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White Lake Board Hears From State Agencies on Lake Water Issues

By Joy Warren

After years of correspondence, calls and testing, two state agencies met with Mayor Goldston Womble prior to Tuesday’s January meeting of the Town of White Lake Board of Commissioners.

Mayor Womble gave the standing room only crowd a concise overview from the last five years regarding the Town’s requests for assistance from state agencies. He made it clear that the Town has been very aggressive in seeking solutions to the water issues. Through five years of testing and studies there has been little help in determining the cause of the lake water discoloration or a solution for the rise in the PH level of the lake water, Womble said.

The Town started getting response from the state when it requested permission from NC Parks & Recreation, which are owners of the lake, to do some testing of Nano Bubble Technology to see if it would be a feasible solution to the water discoloration. The agency said permission would have to be give by NC Division of Water Resources. DWR said that permission would have to come from Parks & Recreation Division.

Womble contacted Brian Strong, who is chief of Planning and Natural Resources for NC Division of Parks and Recreation, and Jim Gregson, who is interim deputy director of the Division of Water Resources with the Department of Environmental Quality, who attended Tuesday’s meeting and heard from Town officials regarding the algae and discoloration of the lake water. Womble has requested an answer this week regarding permission for testing with the Nano Bubble Technology.

Scientists with the Division of Water Resources spoke about their studies and testing over the last five years. They reported that they saw no indication of any toxin-producing algae, again reiterating that the water is safe for swimming. Leigh Stevenson, Brian Wrenn, and Mark Vanderborgh all spoke to the main cause of the algae growth coming from an increase in nutrients from the shallow ground water. Womble indicated that the Bald Head Conservancy Team will be working with the Town on the issue. He also affirmed that Hydrilla has been found in the lake and that resources and treatment are being sought.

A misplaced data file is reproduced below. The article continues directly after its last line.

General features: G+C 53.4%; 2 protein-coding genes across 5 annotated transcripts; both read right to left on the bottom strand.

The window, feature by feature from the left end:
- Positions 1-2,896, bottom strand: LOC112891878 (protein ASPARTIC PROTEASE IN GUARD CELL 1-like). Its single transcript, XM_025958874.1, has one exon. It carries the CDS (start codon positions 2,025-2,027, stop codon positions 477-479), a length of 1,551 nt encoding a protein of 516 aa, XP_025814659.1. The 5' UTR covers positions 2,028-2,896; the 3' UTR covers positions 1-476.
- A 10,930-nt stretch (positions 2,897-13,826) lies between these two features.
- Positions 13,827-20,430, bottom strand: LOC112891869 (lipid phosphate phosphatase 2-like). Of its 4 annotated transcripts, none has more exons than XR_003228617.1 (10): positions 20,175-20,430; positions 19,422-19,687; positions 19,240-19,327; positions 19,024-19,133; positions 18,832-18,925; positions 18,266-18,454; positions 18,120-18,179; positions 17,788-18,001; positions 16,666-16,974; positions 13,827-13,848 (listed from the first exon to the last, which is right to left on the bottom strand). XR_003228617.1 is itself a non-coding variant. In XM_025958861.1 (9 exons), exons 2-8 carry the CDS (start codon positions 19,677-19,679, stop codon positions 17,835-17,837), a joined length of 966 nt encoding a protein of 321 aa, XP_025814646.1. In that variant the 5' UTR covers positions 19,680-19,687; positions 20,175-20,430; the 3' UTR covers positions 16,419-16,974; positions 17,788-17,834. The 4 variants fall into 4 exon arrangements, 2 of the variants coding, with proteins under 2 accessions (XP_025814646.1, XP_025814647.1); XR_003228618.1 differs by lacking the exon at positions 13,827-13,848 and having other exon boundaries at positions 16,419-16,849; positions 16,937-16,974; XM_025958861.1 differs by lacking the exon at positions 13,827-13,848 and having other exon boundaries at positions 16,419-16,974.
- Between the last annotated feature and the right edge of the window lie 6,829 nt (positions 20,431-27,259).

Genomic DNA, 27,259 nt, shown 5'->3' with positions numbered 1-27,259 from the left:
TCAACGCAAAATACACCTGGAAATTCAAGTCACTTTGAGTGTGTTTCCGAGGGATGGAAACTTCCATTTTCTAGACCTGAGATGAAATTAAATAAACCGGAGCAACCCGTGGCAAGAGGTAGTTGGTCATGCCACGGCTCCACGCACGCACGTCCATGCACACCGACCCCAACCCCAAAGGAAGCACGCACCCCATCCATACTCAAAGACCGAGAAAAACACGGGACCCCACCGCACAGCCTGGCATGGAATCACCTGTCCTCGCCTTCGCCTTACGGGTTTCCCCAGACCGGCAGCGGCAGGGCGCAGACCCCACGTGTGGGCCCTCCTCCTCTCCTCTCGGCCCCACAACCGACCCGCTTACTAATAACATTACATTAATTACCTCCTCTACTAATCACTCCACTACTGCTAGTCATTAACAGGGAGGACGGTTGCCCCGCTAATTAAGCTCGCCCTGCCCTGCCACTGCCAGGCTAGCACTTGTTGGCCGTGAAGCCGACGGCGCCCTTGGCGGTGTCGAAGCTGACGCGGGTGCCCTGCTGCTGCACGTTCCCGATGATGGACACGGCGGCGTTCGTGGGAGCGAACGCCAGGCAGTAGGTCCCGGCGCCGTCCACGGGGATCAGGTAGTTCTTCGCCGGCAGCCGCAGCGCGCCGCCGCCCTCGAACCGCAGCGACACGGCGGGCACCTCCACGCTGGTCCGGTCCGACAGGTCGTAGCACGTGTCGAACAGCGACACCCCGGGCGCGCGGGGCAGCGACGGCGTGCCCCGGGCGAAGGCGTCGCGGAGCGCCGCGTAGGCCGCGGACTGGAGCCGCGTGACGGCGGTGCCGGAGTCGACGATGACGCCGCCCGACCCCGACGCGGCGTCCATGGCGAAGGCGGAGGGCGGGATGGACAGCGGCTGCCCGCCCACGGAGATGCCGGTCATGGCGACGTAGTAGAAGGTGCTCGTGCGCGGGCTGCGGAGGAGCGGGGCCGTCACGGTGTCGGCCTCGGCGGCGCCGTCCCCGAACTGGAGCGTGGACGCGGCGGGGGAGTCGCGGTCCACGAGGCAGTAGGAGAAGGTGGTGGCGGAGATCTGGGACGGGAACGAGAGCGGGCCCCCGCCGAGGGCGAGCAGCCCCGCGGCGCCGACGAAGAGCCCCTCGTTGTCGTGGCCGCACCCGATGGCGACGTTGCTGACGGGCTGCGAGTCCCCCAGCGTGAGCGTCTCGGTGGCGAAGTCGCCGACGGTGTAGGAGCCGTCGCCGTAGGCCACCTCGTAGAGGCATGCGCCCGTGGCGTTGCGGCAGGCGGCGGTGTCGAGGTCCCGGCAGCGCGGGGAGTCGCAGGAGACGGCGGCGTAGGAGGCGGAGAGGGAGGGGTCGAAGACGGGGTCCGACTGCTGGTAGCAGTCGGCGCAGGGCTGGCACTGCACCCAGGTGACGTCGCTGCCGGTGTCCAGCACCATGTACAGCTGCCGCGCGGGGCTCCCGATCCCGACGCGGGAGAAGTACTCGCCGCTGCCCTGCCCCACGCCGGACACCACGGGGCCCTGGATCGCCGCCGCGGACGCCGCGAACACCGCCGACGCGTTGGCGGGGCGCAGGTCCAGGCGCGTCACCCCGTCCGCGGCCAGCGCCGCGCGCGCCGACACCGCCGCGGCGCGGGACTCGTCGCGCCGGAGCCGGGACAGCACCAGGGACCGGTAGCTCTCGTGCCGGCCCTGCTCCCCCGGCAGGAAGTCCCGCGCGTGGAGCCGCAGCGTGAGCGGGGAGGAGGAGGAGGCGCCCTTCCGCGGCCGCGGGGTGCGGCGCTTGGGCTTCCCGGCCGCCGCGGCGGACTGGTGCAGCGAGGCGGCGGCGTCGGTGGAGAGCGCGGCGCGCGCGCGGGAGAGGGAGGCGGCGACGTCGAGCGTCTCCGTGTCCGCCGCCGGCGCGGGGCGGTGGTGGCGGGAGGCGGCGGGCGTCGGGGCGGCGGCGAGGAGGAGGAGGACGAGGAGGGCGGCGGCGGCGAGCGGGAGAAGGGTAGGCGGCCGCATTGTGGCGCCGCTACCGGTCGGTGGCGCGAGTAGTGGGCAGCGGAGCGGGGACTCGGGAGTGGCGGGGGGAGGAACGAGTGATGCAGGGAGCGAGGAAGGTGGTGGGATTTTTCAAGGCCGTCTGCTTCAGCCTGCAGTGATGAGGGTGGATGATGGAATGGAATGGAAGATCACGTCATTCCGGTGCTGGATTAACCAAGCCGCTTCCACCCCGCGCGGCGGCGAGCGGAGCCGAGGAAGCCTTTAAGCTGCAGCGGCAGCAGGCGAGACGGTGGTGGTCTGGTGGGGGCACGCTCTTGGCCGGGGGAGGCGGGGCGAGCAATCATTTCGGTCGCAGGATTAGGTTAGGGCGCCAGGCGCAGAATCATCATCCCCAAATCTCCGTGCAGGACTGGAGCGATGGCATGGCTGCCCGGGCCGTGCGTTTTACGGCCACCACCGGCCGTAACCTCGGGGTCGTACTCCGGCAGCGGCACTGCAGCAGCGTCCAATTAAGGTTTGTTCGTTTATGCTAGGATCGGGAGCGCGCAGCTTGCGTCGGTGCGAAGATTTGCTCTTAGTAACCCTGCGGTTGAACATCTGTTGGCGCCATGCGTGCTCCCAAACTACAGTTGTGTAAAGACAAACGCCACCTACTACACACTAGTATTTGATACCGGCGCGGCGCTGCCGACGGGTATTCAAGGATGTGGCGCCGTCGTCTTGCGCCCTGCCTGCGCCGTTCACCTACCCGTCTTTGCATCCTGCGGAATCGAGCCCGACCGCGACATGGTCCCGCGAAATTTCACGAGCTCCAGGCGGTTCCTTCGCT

Womble assured the Board and the public that “we want our treasure protected and we need the help of the state.” He said the Town needs a short-term solution for the water discoloration and a long-term solution to determine how to keep the problem from reoccurring.

In administrative matters, the Board approved utility and tax releases; accounting agreement with Southern Software; appointed Womble as 2018/19 Budget Officer; and approved 2018/19 Budget Calendar/activities.

Womble announced that the Town has been selected for funding of $80,000 under the Rural Healthcare Program for the expansion of the Southeastern Health Medical Facility. In addition, the Town has been invited to submit a full proposal ($200,000) to the Golden Leaf Foundation Grant for the expansion of the facility.

The leaf and limb drop off site that the Town has been using is permanently closed. Town employees continue to pick up yard debris on Tuesdays and Thursdays. Debris will be hauled to the Bladen County Landfill at no cost to the Town. Public Works Director Tim Frush is waiting for a response from the State for possible sites for a vegetative landfill.

The municipal complex will be closed Monday, Jan. 15 in observance of the Martin Luther King Holiday. The on-call person will be available in case of water/sewer emergencies.

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